As you might have read on Top 8 Magic, Bloodbraid Elf is probably going to be a very popular card in the Constructed portion of this weekend’s Pro Tour Honolulu.
The tournament described there (and mentioned again in my column Top Decks at the mother ship) included four copies of Bloodbraid Elf in every deck in the Top 8, plus a gigantic percentage of “four Bloodbraid Elf” listings in the decks of the Top 96. As far as starting points go, this is a profound one. I’ll tell you why…
(And by the way this is a theory I put forth both at movie night at Jonny Magic’s on Wednesday and again at lunch today with Matt Wang, Will Price, Becker, Mark Young [happy birthday!], and the duo of Seth Burn and Zvi Mowshowitz… pretty much everyone agreed on both occasions).
In most formats we have beatdown decks, and they try to do something pretty quick.
Then we have combo decks, and they try to do something pretty dumb.
“I’m still with you!” -Zvi
Then we have control decks, and they either try to slow down the beatdown decks or prevent the combo decks from doing something dumb, but they’re not usually particularly good at both at the same time.
Now in some formats we have another kind of deck called The Rock.
The Rock is not usually fundamentally good, but it can be good against some of the other decks in the metagame.
The Rock is characterized by being slower than the beatdown decks (but typically full of creatures), less controlling than the control decks, but either via disruption or progressive card advantage, capable of competing with two if not all three of the other decks types we have described.
One thing to remember for purposes of this discussion is that The Rock is not Not NOT (necessarily) a B/G big guys and discard deck. It can be that (of course!) but Zvi taught me that The Rock is a way of thinking. A mono-White deck might be The Rock; a B/U/R tempo-oriented Block deck can be The Rock too (especially if it is about getting a bunch of two-for-ones instead of actually controlling and dominating the game).
The reason the 32 Bloodbraid Elves are interesting is that — maybe for the first time ever — we are approaching a format where The Rock is the default.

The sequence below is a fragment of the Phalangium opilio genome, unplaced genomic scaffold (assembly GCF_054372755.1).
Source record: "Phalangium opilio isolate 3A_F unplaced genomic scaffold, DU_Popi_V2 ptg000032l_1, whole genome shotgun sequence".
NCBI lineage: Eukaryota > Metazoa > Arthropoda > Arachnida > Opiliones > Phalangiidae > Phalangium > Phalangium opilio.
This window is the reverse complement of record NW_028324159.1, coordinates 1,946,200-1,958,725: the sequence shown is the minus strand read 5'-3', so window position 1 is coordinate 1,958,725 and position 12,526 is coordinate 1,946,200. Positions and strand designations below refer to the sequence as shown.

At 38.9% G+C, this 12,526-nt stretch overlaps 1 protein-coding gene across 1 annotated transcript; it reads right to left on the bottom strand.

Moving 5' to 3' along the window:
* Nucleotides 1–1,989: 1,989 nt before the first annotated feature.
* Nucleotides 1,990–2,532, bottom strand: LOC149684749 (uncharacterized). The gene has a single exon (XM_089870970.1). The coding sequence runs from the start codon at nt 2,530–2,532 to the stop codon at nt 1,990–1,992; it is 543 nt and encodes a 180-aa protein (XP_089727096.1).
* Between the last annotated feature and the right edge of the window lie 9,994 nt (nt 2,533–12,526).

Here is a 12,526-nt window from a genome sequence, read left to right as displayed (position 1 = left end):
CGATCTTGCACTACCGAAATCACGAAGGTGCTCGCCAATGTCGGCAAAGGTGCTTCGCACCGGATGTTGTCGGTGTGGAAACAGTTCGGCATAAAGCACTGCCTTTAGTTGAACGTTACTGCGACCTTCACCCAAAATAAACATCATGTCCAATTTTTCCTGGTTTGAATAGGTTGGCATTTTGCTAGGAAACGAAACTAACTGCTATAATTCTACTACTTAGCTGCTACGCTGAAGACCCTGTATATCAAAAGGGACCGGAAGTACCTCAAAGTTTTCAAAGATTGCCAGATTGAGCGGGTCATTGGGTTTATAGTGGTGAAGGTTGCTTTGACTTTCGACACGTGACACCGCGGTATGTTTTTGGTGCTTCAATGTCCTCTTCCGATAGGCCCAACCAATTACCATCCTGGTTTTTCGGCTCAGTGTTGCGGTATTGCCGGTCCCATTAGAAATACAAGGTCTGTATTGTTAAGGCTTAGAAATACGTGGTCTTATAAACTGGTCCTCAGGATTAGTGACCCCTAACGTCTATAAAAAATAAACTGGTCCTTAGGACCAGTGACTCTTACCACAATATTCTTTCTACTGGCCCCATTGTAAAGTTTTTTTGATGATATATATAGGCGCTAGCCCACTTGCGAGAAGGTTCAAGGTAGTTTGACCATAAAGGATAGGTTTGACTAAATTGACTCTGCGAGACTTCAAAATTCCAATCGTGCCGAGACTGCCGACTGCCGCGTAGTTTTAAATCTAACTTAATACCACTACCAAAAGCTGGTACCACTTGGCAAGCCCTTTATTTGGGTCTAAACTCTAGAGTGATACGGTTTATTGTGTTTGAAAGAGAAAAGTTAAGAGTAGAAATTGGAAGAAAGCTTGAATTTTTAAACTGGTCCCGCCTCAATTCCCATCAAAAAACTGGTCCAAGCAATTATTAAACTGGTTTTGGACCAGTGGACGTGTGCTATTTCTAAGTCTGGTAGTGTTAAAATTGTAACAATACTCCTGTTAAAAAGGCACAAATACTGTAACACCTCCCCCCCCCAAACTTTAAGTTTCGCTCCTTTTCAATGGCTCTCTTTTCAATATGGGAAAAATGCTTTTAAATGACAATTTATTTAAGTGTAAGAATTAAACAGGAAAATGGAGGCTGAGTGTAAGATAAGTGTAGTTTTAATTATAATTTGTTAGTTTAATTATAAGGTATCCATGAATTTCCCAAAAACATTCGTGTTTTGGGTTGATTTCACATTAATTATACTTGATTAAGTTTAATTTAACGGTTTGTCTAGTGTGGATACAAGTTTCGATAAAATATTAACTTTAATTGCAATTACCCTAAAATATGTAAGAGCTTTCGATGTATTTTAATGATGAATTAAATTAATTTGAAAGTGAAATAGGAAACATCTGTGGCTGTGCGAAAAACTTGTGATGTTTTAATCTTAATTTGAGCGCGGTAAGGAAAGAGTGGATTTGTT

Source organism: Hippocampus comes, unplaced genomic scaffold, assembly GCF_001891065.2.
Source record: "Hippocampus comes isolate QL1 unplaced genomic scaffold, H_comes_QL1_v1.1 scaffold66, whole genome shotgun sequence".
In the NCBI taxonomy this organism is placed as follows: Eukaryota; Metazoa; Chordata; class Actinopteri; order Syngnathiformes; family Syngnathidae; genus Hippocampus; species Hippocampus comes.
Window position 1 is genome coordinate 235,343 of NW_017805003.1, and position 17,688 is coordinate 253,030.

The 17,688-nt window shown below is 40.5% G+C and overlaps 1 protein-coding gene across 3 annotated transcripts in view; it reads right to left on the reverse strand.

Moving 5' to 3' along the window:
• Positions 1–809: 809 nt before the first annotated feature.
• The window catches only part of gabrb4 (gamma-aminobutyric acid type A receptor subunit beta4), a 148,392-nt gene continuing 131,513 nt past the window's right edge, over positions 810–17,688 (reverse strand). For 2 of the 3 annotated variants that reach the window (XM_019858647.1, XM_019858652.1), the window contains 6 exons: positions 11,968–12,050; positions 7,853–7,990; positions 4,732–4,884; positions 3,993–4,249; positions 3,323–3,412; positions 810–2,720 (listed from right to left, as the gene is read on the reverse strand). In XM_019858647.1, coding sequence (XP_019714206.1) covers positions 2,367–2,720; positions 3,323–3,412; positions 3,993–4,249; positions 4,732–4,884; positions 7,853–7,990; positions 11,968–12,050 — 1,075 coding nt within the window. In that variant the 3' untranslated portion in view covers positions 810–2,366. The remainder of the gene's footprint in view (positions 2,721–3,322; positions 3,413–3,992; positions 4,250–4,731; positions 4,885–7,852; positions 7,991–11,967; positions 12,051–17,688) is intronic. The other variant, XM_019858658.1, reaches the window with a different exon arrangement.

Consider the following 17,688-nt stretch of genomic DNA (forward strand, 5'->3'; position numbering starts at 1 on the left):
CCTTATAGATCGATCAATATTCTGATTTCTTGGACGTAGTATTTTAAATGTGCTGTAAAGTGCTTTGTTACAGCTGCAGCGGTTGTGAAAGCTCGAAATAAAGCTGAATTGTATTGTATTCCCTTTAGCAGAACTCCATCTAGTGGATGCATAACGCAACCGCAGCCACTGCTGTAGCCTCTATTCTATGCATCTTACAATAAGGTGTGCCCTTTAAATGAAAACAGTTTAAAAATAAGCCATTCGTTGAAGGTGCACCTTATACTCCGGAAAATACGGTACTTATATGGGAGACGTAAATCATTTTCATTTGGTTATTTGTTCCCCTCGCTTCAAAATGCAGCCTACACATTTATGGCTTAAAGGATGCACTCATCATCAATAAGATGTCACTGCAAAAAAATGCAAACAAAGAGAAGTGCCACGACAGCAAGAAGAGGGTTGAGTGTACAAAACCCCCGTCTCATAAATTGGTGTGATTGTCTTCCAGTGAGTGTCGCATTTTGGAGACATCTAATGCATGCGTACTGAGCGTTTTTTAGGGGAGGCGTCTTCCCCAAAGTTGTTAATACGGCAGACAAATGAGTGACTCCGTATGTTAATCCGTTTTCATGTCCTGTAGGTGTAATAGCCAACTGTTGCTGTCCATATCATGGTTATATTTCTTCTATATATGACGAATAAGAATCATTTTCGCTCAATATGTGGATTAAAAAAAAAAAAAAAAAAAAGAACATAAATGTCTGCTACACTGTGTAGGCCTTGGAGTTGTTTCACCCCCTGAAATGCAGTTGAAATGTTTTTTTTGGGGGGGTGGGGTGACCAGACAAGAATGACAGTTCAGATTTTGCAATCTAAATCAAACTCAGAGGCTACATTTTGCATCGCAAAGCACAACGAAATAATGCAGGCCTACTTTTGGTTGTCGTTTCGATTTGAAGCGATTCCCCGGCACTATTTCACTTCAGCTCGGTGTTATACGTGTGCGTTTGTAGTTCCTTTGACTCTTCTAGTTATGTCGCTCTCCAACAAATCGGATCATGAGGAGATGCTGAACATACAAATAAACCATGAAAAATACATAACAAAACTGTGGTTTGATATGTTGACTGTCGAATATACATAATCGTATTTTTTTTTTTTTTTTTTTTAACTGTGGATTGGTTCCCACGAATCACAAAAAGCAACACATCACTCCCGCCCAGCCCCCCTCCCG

What does this mean?
It’s pretty interesting, actually!
When a mid-range creature deck is the default deck, typically the best deck is the slowest version.
Do you remember an Extended Pro Tour a few years ago where The Rock was one of the most popular decks? Which was the best version?
“I’ve got four Spiritmongers!”
“I’ve got four Spiritmongers and a Visara the Dreadful.”
Which is the best deck?
The guy with four Spiritmongers, two Visaras, and another one in the sideboard!
So how does that intersect with the initial discussion of Bloodbraid Elf?
My idea was that in order to trump in a world where everybody has Cascade two-for-ones, the best strategy would be to go big — as big as you can.
You’ll notice that a fair amount of the Jund-colored Bloodbraid Elf decks have Broodmate Dragon… Why not play a couple of copies of Karrthus main deck?
That’s not enough for me… If the mana is good enough for every deck under the sun to splash for Bloodbraid Elf, then it’s good enough to stretch to play Cruel Ultimatum!
I don’t know exactly how I would have laid out the mana, but I think I would have played only Terminate and Maelstrom Pulse for low curve (then I could ensure that my Bloodbraid Elf and/or Captured Sunlight would always hit removal), Traumatic Visions to counter other people’s bombs and keep me drawing lands, a couple of copies of Voices of the Void to exploit the card advantage inefficiencies of the format, and then top up on the big threat bombs… Broodmate Dragon, Karrthus, Cruel Ultimatum, and Nicol Bolas.